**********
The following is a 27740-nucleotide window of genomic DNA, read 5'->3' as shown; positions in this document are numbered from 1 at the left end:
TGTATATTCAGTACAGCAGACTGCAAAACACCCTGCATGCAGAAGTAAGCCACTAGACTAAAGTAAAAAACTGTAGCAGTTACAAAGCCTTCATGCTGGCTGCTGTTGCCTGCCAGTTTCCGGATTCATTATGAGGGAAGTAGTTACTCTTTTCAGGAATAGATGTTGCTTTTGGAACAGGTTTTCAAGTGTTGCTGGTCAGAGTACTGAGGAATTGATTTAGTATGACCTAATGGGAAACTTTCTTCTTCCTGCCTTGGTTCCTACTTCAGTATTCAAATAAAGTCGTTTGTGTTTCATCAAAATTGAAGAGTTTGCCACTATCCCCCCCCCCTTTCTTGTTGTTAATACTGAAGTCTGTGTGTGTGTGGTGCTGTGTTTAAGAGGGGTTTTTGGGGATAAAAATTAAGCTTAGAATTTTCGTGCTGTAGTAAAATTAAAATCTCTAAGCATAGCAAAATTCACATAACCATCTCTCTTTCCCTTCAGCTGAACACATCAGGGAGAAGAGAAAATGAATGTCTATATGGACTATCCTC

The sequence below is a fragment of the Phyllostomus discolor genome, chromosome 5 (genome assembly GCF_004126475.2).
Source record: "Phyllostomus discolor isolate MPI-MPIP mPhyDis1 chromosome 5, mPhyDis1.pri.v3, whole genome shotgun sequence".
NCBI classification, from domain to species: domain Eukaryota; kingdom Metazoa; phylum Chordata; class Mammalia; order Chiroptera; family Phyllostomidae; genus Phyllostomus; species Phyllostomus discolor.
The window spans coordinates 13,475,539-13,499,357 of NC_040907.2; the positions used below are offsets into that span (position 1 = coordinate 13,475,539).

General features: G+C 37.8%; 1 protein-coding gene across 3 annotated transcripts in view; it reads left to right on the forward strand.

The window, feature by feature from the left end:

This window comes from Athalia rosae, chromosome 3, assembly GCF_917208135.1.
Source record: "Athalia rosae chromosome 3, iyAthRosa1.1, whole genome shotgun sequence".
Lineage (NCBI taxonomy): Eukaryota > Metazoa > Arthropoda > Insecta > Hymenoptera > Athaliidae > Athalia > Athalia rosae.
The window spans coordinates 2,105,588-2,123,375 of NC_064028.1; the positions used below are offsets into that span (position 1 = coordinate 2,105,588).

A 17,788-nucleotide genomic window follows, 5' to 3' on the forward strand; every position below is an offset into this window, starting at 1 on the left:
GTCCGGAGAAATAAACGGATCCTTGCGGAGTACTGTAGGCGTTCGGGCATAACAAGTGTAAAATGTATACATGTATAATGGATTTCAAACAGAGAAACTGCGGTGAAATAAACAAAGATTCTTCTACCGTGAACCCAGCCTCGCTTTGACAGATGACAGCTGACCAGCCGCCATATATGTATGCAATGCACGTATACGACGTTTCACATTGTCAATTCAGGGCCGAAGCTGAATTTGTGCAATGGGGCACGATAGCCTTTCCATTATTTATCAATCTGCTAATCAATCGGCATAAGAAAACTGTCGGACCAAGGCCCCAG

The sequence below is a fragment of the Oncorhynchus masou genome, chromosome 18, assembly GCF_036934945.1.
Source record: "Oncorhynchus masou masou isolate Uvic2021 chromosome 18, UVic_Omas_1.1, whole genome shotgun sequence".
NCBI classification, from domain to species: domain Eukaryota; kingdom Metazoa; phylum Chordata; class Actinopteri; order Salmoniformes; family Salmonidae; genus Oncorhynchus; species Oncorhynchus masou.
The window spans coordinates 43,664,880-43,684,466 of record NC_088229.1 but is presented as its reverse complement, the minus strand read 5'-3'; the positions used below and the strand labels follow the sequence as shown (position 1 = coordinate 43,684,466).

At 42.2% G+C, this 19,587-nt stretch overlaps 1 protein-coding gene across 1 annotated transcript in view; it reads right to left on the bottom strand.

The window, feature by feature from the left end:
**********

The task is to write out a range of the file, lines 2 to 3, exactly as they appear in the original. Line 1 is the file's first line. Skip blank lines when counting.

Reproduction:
TGTATATTCAGTACAGCAGACTGCAAAACACCCTGCATGCAGAAGTAAGCCACTAGACTAAAGTAAAAAACTGTAGCAGTTACAAAGCCTTCATGCTGGCTGCTGTTGCCTGCCAGTTTCCGGATTCATTATGAGGGAAGTAGTTACTCTTTTCAGGAATAGATGTTGCTTTTGGAACAGGTTTTCAAGTGTTGCTGGTCAGAGTACTGAGGAATTGATTTAGTATGACCTAATGGGAAACTTTCTTCTTCCTGCCTTGGTTCCTACTTCAGTATTCAAATAAAGTCGTTTGTGTTTCATCAAAATTGAAGAGTTTGCCACTATCCCCCCCCCCTTTCTTGTTGTTAATACTGAAGTCTGTGTGTGTGTGGTGCTGTGTTTAAGAGGGGTTTTTGGGGATAAAAATTAAGCTTAGAATTTTCGTGCTGTAGTAAAATTAAAATCTCTAAGCATAGCAAAATTCACATAACCATCTCTCTTTCCCTTCAGCTGAACACATCAGGGAGAAGAGAAAATGAATGTCTATATGGACTATCCTC

The sequence below is a fragment of the Phyllostomus discolor genome, chromosome 5 (genome assembly GCF_004126475.2).